An adult monarch butterfly has black and orange wings, with white dots along the edges. The female has thicker lines (or veins) on her wings, while the male has thinner veins and two black spots on his hindwings.
While the caterpillars eat leaves, the butterflies eat nectar from flowers, which they suck up using their straw-like tongue (proboscis). Their proboscis is kept coiled up when not in use, but to drink, they unroll it and tap around at the base of the flower until they find the tasty nectar.
Monarch butterflies that hatch (eclose) in the spring to mid-summer live for two to six weeks before they die of “old age”. In that time, they will mate so the female can lay eggs and start the cycle again.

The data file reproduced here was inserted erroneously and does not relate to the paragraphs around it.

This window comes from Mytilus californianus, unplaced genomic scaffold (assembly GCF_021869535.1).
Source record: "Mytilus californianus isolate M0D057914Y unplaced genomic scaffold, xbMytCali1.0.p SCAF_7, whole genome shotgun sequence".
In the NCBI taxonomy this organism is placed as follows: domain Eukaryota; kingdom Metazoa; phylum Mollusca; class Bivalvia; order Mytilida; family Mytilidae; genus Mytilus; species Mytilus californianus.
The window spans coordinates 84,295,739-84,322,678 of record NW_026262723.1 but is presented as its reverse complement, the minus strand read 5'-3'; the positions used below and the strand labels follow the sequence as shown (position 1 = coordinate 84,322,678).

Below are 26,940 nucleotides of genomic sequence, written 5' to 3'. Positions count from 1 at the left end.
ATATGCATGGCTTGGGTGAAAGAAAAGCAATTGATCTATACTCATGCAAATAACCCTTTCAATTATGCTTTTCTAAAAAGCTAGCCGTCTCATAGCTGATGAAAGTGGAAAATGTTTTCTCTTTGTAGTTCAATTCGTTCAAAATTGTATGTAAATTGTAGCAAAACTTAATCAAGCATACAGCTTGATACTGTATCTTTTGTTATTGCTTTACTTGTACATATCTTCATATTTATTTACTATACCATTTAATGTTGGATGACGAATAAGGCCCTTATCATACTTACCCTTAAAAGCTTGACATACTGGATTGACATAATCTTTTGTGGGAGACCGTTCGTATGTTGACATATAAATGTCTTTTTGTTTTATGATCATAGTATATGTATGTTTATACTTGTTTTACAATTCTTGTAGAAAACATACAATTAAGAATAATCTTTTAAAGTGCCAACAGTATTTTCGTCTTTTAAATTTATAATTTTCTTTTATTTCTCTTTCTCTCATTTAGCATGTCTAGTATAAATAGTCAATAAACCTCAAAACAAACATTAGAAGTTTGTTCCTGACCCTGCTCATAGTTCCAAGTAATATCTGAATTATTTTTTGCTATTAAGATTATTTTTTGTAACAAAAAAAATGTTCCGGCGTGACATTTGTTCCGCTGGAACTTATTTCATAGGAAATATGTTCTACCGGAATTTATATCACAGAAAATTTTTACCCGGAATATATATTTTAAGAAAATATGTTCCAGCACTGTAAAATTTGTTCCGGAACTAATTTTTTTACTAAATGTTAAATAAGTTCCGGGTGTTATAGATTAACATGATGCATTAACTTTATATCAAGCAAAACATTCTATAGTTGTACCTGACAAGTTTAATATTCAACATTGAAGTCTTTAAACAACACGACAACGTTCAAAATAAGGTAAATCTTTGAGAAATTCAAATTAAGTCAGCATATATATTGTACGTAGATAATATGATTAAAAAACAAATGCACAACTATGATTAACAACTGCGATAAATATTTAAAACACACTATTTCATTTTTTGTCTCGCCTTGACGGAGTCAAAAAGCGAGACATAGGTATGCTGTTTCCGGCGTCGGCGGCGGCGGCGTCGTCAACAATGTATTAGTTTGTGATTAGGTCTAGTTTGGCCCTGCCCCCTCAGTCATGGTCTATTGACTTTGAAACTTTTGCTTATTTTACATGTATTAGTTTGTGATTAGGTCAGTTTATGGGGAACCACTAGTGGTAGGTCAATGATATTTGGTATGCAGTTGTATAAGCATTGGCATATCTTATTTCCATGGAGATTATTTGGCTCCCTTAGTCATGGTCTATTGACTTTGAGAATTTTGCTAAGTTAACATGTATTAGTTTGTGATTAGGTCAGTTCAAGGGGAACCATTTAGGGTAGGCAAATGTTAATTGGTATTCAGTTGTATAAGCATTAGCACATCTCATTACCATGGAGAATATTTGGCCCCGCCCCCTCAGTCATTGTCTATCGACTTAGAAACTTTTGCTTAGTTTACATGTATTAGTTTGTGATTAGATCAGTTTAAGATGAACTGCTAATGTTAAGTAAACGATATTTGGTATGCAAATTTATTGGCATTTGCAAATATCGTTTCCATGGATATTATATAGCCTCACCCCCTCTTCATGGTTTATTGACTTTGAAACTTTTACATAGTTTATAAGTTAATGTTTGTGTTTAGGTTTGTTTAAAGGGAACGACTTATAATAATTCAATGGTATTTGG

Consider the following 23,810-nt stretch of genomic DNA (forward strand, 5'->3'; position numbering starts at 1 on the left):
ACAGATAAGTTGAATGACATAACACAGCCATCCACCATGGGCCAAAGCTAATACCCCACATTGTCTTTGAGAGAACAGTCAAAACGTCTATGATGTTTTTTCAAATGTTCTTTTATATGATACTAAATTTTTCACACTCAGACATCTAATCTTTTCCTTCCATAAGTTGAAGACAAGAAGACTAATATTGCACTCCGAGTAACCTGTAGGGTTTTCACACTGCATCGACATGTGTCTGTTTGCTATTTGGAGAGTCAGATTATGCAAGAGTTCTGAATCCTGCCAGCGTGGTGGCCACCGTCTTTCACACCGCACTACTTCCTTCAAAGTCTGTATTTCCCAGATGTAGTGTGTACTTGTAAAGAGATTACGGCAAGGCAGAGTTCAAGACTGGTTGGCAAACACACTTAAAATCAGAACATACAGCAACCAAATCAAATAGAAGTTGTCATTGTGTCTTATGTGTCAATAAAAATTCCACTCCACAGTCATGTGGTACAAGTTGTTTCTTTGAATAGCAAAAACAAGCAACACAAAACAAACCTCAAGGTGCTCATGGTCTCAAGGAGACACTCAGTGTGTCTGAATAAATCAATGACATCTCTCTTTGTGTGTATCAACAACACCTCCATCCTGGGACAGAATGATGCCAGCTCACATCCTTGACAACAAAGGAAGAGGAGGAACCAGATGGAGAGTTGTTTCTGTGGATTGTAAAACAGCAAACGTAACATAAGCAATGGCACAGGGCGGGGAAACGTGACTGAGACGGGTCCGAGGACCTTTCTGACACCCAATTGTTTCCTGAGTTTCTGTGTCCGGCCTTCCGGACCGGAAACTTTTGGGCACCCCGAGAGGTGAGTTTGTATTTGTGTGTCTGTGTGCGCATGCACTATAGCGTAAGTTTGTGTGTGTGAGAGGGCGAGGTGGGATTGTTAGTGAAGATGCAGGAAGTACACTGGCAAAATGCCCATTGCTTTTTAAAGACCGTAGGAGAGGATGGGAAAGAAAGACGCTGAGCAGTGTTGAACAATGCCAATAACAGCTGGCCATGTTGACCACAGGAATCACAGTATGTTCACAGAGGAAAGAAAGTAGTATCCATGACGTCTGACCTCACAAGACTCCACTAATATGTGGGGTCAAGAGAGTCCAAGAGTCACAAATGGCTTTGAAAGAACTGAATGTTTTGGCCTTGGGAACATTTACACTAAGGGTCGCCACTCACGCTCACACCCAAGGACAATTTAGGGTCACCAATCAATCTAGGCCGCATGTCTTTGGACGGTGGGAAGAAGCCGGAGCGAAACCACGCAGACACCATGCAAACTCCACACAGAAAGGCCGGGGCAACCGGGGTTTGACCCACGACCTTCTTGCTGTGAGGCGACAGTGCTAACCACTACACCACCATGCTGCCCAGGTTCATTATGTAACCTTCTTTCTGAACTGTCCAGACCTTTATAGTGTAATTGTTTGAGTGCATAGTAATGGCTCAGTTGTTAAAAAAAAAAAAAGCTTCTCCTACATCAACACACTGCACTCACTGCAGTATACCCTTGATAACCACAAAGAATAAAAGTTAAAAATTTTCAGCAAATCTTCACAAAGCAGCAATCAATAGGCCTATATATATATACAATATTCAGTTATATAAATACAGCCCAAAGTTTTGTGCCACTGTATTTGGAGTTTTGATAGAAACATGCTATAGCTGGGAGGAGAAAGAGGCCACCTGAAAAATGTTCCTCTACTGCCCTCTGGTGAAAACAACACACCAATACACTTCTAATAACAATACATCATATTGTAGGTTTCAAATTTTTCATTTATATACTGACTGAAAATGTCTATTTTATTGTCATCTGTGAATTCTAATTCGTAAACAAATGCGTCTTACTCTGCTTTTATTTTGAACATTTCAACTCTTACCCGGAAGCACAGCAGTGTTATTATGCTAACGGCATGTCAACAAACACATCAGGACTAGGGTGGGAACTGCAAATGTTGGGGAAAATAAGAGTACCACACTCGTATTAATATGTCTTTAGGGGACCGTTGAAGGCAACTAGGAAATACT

The butterflies that hatch in the late summer, however, do not mate until the following spring. Instead, they spend the winter in trees with a large group of butterflies, protecting themselves from the cold and sunning themselves on warm days. These butterflies live for about five months.
In the USA, the overwintering butterflies migrate in their millions to Mexico and return in the spring. However, as New Zealand has a temperate climate (neither too cold nor too hot for monarchs), the butterflies congregate in their hundreds on favourite trees in the same region.